Thom Van Vleck, lifting Grandpa Jackson's Anvil at a recent Contest.
If anything symbolized our club more, it is the Anvil. My grandfather started training in 1928 because his father had an anvil that he would often lift to impress his kids. Later, my grandfather said he lifted weights as a way to get strong enough to lift that anvil and in the process, lifting and training became a way of life for him. A way to greater strength, but also greater health and quality of life for a lifetime.
In the 60's, that anvil was gathering dust in an old barn when my Uncle Phil Jackson came back after a year in the Vietnam theater. Phil, and my Uncle Wayne, recalled the story of the Anvil and traveled back to the old homestead now owned by another family member to try and find it and lift it. They did, and again it sat here for many years until I heard the story and made the trip to lift it. Since then it has been a cherished family heirloom that occupies a central, prominent location in the JWC training hall.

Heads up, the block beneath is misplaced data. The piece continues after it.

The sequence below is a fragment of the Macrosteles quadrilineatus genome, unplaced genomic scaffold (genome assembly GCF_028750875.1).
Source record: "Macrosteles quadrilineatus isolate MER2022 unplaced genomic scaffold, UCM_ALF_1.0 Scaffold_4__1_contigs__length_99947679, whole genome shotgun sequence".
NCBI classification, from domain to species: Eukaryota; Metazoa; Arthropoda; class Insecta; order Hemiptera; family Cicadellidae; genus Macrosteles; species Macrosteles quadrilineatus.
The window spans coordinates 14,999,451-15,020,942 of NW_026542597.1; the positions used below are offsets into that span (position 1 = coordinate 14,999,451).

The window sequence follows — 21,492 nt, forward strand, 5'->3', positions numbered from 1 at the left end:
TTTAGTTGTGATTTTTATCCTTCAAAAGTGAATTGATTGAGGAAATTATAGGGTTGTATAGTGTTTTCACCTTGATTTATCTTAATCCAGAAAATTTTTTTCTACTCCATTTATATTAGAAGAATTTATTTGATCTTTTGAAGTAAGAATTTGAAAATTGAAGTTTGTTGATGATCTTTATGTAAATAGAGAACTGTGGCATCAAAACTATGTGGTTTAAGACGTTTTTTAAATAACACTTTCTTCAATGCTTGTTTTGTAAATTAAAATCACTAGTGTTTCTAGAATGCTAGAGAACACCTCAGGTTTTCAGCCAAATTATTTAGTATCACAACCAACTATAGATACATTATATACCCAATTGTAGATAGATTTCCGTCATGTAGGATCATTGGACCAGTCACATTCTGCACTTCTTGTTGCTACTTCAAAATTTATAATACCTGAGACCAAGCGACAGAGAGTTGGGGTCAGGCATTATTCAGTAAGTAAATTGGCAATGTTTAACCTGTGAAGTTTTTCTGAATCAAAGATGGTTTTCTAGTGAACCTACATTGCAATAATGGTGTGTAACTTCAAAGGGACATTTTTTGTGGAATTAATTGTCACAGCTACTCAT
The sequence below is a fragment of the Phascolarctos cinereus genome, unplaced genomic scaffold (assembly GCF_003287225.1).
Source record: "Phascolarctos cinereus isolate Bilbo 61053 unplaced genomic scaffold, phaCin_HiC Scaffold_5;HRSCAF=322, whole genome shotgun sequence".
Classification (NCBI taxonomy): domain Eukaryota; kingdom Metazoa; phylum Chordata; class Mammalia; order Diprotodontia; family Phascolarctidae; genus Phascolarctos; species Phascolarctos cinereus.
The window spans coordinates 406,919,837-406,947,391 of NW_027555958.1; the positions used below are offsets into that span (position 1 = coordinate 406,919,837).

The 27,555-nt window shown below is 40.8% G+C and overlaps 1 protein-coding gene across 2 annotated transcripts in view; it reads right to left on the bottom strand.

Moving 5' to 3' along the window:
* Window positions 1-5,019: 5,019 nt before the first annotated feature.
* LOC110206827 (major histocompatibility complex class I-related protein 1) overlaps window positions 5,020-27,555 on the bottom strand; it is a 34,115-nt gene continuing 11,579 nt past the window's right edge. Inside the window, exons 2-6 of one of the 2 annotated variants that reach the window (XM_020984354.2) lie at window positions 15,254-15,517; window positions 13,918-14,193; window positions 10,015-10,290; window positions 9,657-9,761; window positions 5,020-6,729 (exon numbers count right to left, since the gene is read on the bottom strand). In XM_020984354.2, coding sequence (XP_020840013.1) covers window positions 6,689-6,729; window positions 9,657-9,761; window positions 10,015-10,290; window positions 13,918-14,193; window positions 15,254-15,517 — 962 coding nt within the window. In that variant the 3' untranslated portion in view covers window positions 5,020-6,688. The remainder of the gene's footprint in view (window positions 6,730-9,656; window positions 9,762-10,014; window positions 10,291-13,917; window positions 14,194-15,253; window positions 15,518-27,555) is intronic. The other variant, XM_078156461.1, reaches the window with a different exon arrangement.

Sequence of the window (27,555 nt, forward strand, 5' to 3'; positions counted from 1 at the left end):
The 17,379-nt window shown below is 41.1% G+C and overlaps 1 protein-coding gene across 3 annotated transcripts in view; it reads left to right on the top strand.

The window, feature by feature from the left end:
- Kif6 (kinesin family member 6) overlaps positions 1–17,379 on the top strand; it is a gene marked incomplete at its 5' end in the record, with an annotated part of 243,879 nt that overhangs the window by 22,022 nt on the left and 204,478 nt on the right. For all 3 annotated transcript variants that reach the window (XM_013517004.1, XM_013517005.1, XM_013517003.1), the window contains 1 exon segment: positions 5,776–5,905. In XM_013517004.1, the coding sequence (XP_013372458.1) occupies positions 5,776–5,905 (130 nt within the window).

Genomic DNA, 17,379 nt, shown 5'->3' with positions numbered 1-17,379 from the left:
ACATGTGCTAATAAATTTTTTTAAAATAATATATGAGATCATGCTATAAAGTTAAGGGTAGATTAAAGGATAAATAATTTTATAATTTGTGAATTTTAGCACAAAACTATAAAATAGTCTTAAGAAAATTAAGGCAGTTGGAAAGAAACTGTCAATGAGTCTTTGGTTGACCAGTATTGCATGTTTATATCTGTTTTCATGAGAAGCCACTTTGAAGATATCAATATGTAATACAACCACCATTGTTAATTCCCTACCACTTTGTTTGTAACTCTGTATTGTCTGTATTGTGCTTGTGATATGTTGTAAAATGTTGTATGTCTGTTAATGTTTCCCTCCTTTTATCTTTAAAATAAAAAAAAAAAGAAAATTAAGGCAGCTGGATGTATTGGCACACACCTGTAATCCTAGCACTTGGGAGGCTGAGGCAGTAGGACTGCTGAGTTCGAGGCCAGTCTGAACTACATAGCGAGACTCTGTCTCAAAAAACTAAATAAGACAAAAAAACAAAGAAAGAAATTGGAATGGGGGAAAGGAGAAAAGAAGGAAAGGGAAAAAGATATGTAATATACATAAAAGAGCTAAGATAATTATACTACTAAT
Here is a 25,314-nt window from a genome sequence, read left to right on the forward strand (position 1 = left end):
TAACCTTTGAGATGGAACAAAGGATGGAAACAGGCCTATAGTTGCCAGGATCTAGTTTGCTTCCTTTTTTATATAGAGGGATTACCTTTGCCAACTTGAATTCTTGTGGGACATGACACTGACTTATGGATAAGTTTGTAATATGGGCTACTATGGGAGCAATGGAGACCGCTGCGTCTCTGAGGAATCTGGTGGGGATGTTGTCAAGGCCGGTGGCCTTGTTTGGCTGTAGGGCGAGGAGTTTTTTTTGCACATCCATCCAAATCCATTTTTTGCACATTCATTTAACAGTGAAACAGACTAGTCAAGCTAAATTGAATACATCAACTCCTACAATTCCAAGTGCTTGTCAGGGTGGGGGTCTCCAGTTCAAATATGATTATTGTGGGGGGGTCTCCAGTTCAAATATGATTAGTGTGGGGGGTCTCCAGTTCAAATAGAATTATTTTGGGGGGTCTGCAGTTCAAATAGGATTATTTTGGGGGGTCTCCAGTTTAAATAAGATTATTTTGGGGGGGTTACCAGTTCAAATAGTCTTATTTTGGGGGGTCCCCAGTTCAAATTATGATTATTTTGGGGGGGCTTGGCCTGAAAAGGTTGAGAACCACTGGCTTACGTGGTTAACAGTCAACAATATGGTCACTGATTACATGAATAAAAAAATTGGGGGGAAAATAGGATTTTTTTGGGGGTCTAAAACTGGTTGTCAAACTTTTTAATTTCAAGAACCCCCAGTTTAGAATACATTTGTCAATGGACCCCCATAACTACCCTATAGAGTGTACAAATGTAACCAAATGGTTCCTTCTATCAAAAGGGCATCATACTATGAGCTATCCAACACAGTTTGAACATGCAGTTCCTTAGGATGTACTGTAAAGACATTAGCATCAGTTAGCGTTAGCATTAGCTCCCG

That anvil does not gather dust, but instead is used in all of our strongman evangelism shows and is always utilized in our strongman contests in some manner. At our Highland Games, Grandpa Jackson's Anvil is always on location to challenge any and all comers. I wrote a couple of articles that were published in "Milo" Strength Journal that have brought the club more fame in the strength world than I could have ever imagined.
It is perhaps fitting that an anvil would be so attached to the JWC. The anvil symbolizes hard work, a blue collar attitude, a "can do" spirit, and a special kind of toughness.
So, for that reason, an anvil is our symbol and from our anvil trophies to anvil logos on shirts and plaques, it is central to the clubs identity.
Matt Faltis lifting Grandpa Jackson's Anvil at the Mason City Highland Games